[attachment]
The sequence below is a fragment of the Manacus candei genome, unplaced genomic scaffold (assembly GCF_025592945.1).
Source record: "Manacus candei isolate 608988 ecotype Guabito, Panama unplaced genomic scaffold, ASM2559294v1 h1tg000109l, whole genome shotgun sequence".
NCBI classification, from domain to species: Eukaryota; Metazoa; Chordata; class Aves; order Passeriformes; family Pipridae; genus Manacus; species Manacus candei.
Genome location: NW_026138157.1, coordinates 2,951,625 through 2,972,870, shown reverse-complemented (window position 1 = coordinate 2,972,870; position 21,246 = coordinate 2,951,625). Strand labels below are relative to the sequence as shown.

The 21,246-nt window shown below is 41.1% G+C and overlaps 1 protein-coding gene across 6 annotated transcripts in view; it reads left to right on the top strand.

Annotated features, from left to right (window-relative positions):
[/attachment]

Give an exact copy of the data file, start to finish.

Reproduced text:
The sequence below is a fragment of the Manacus candei genome, unplaced genomic scaffold (assembly GCF_025592945.1).
Source record: "Manacus candei isolate 608988 ecotype Guabito, Panama unplaced genomic scaffold, ASM2559294v1 h1tg000109l, whole genome shotgun sequence".
NCBI classification, from domain to species: Eukaryota; Metazoa; Chordata; class Aves; order Passeriformes; family Pipridae; genus Manacus; species Manacus candei.
Genome location: NW_026138157.1, coordinates 2,951,625 through 2,972,870, shown reverse-complemented (window position 1 = coordinate 2,972,870; position 21,246 = coordinate 2,951,625). Strand labels below are relative to the sequence as shown.

The 21,246-nt window shown below is 41.1% G+C and overlaps 1 protein-coding gene across 6 annotated transcripts in view; it reads left to right on the top strand.

Annotated features, from left to right (window-relative positions):